VISITORS to Harrogate normally head into the town to enjoy its shops, cafes and parks.

Tourists and locals flock to the elegant parades for a little retail therapy and to dine in its cafes and restaurants. Some may stop off at the historic Royal Pump Room to taste the spa waters before strolling along the Valley Gardens.

But if, after a meal at Bettys, you’re looking to stretch your legs a little further, you don’t have far to go to enjoy a walk in an area that does not feature on the usual tourist trail.

On the northern edge of the town, the suburb of Bilton lies on the lip of the Nidd Gorge, a dramatic steep-sided valley that wends its way towards nearby Knaresborough, before the river enters open countryside on its way to join the Ouse near York.

The feature was created during the last Ice Age, around 21,000 years ago, when a 120ft gorge was carved through the soft sandstone beneath.

From Bilton - where there is an information board showing the different footpaths - walkers can access the wood along an easy-to-follow track, leading to a series of steps and duckboards that take you down into the valley.

Heading upstream along the river brings views of the magnificent Bilton Viaduct, part of the 40-mile Leeds & Thirsk railway which closed in 1969.

Downstream, the woodland grows more dense, with a mixture of deciduous and conifer trees towering above the river. The trees will now be coming into their own, with wonderful displays of autumn colour.

Covering 114-acres, Nidd Gorge is made up of five woods: Coalpits Wood, Bilton Banks, Spring Wood, Scotton Banks and Gates Wood. All are managed by the Woodland Trust.

The riverside path - a mixture of earth and duckboards - offers views through the trees of the slow flowing Nidd, with reflections to admire along the way.

We met numerous families out for the afternoon, one enjoying a picnic on one of the small sandy beaches along the river bank.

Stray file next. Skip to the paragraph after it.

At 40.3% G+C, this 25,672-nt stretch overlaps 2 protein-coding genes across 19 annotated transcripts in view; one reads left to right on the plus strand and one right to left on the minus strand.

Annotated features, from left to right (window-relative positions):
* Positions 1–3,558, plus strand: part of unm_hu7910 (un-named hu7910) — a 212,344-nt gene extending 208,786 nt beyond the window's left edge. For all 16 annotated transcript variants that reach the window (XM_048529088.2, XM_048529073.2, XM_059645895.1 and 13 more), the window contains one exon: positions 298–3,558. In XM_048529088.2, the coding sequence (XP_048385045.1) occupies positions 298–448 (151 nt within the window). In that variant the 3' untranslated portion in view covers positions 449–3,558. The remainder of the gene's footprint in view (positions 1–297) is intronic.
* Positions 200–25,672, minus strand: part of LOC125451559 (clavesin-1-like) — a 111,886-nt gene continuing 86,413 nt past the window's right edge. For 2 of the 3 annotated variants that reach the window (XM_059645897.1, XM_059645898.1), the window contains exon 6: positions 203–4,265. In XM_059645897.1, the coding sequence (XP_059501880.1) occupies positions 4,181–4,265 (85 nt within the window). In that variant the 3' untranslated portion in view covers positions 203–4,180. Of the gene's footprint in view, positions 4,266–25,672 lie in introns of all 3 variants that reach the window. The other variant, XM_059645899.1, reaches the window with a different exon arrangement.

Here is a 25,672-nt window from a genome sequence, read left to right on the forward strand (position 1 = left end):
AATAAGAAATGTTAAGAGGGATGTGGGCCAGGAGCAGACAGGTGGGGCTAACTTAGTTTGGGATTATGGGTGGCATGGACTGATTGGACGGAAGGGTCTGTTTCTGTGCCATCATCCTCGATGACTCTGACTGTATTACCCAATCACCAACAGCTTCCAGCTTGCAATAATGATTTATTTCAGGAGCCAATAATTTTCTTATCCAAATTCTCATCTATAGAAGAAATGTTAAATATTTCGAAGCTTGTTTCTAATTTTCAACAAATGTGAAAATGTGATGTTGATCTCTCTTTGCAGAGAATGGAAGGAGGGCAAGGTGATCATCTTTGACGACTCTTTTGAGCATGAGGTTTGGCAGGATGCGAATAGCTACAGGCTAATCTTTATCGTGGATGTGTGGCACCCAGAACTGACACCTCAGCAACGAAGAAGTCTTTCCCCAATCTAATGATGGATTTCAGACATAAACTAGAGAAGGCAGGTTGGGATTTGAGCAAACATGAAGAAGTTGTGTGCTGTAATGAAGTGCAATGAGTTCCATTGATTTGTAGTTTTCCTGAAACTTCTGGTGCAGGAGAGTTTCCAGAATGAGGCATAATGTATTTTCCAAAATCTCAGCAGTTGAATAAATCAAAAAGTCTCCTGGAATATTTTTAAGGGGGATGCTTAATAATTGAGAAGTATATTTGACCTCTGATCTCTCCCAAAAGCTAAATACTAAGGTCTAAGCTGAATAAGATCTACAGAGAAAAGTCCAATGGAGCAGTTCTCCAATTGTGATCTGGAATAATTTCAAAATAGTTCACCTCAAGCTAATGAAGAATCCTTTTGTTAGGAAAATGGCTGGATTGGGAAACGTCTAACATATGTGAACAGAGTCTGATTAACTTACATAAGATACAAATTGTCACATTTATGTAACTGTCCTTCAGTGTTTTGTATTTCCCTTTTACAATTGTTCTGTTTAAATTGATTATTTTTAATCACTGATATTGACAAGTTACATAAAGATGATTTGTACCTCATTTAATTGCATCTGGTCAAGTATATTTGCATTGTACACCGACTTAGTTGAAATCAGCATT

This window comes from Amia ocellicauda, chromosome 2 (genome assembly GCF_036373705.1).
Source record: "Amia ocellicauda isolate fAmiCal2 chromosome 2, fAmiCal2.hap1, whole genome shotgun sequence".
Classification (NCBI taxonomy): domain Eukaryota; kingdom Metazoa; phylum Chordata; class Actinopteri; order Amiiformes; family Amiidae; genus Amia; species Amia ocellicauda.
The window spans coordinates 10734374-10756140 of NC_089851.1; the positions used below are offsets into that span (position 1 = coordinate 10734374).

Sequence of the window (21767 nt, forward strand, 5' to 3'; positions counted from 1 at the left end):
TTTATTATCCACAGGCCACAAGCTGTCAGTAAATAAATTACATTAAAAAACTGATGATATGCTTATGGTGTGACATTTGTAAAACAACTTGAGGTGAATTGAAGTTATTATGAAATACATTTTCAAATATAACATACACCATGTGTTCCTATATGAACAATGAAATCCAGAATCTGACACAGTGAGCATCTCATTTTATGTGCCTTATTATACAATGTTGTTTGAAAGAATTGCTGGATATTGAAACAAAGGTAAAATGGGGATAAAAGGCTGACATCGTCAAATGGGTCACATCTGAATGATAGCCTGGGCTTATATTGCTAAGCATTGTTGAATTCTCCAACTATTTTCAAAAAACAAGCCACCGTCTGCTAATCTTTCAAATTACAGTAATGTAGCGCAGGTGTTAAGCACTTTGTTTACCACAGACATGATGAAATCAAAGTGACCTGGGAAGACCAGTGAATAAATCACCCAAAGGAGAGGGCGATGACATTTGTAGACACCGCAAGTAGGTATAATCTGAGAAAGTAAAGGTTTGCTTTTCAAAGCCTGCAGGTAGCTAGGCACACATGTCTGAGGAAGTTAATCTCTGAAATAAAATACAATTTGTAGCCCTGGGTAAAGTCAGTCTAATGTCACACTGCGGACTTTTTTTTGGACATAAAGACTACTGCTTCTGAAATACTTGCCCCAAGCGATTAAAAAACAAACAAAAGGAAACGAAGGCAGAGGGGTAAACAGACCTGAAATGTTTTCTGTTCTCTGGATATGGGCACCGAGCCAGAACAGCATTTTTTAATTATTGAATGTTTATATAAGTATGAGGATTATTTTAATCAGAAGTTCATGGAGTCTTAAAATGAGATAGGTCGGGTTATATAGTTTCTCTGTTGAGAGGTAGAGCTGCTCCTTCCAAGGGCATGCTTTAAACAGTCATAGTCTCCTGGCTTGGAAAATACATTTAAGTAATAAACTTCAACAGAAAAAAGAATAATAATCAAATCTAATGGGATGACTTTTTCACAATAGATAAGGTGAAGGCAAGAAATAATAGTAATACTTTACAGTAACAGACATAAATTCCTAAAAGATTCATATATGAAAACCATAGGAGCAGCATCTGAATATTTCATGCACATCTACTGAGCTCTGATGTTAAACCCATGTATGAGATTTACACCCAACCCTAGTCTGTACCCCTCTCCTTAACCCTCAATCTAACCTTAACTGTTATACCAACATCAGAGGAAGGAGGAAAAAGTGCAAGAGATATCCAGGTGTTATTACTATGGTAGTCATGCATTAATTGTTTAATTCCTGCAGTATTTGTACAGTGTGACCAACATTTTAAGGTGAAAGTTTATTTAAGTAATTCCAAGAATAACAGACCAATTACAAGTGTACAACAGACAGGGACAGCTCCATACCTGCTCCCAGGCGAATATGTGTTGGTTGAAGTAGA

The gorge is heaven for dog walkers, especially those with pets who enjoy a swim. We met many happy dogs that day, bounding about, many shaking wet coats.

The wood is brimming with birdlife - more than 80 species have been recorded. The sides of the gorge are alive with birdsong. We spotted a heron silently patrolling and saw numerous dippers.

Mammal species include roe deer, bat, badger, squirrel and fox. Of these we spotted only squirrel, but, as we rounded a corner, we heard a splash from the opposite river bank. From the size of the waves that resulted, we are sure an otter was responsible. We waited silently for a while, hoping the animal would surface, but sadly he didn’t.

Once home, I checked online and, sure enough, otters have been sighted along the gorge.

The southern bank of the gorge is designated semi-natural ancient woodland. Mature sycamore makes up around half the trees, with the rest being a mix of oak, ash, beech, birch, rowan, elm, hazel, wild cherry and holly.

Trees along the river bank are mainly alder, but Bilton Banks - as the area closest to the viaduct is known - contains several yew trees that are more than a century old.

As well as broadleaved woodland, the area to the north of the river includes conifer stands containing Scots and Corsican pine, hybrid larch, western red cedar and Sitka spruce. The Woodland Trust is gradually thinning the conifers to allow more light into the wood and encourage the broadleaf trees and native flora to regenerate.

Standing on the southern bank, with the river and towering pine trees opposite, you feel cut off from the world.

It was dry the day we visited. I imagine the going would be tricky in wet conditions.

There’s a wooden footbridge across the river, leading to other points of entry to the landmark.

As you climb out of the gorge, views along the valley are far-reaching, but are probably better in winter when many trees are bare.

We followed a circular path, starting and finishing at Bilton, where there’s a characterful pub, The Gardeners Arms, with an open fire and large, walled beer garden, where you can enjoy a drink.

*Access can be made from Bilton Lane, where there is a small car park or, from Knaresborough, via the B6165 towards Ripley. After 1.5 miles there is a small, free car park, just before Scotton Drive.

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